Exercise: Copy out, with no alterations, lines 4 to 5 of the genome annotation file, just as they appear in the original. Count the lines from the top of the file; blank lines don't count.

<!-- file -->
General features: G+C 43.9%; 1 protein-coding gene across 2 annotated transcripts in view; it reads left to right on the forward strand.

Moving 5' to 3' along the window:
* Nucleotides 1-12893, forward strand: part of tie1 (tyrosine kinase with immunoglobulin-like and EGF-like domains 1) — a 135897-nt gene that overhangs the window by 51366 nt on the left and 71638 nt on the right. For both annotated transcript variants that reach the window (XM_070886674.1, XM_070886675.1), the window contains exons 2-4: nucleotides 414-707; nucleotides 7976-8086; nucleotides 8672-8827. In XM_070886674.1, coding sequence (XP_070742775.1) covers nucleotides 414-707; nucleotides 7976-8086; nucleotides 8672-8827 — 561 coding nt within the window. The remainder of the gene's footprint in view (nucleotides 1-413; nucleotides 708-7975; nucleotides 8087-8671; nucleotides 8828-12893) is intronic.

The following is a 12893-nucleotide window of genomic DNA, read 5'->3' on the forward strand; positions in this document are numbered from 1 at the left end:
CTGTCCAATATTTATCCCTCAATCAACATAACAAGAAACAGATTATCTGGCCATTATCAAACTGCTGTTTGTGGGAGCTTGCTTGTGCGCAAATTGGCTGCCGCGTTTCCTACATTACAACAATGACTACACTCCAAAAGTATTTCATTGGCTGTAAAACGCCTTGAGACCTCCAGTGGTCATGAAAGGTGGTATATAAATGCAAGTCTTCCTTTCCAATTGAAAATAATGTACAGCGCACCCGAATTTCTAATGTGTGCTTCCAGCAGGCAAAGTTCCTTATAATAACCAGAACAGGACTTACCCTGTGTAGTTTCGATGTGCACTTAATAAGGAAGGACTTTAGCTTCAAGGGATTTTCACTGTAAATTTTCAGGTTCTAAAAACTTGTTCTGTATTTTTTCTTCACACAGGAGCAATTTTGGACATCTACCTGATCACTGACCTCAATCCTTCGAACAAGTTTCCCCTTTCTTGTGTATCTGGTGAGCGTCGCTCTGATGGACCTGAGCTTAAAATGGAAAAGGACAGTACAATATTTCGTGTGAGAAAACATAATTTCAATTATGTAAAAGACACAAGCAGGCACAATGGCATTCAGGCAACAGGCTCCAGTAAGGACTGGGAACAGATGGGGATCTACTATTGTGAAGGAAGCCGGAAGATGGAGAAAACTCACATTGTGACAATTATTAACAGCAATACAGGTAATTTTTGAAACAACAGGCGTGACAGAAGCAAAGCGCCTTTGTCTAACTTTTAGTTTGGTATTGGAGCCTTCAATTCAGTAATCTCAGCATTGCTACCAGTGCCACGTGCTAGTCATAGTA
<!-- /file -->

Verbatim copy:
The following is a 12893-nucleotide window of genomic DNA, read 5'->3' on the forward strand; positions in this document are numbered from 1 at the left end:
CTGTCCAATATTTATCCCTCAATCAACATAACAAGAAACAGATTATCTGGCCATTATCAAACTGCTGTTTGTGGGAGCTTGCTTGTGCGCAAATTGGCTGCCGCGTTTCCTACATTACAACAATGACTACACTCCAAAAGTATTTCATTGGCTGTAAAACGCCTTGAGACCTCCAGTGGTCATGAAAGGTGGTATATAAATGCAAGTCTTCCTTTCCAATTGAAAATAATGTACAGCGCACCCGAATTTCTAATGTGTGCTTCCAGCAGGCAAAGTTCCTTATAATAACCAGAACAGGACTTACCCTGTGTAGTTTCGATGTGCACTTAATAAGGAAGGACTTTAGCTTCAAGGGATTTTCACTGTAAATTTTCAGGTTCTAAAAACTTGTTCTGTATTTTTTCTTCACACAGGAGCAATTTTGGACATCTACCTGATCACTGACCTCAATCCTTCGAACAAGTTTCCCCTTTCTTGTGTATCTGGTGAGCGTCGCTCTGATGGACCTGAGCTTAAAATGGAAAAGGACAGTACAATATTTCGTGTGAGAAAACATAATTTCAATTATGTAAAAGACACAAGCAGGCACAATGGCATTCAGGCAACAGGCTCCAGTAAGGACTGGGAACAGATGGGGATCTACTATTGTGAAGGAAGCCGGAAGATGGAGAAAACTCACATTGTGACAATTATTAACAGCAATACAGGTAATTTTTGAAACAACAGGCGTGACAGAAGCAAAGCGCCTTTGTCTAACTTTTAGTTTGGTATTGGAGCCTTCAATTCAGTAATCTCAGCATTGCTACCAGTGCCACGTGCTAGTCATAGTA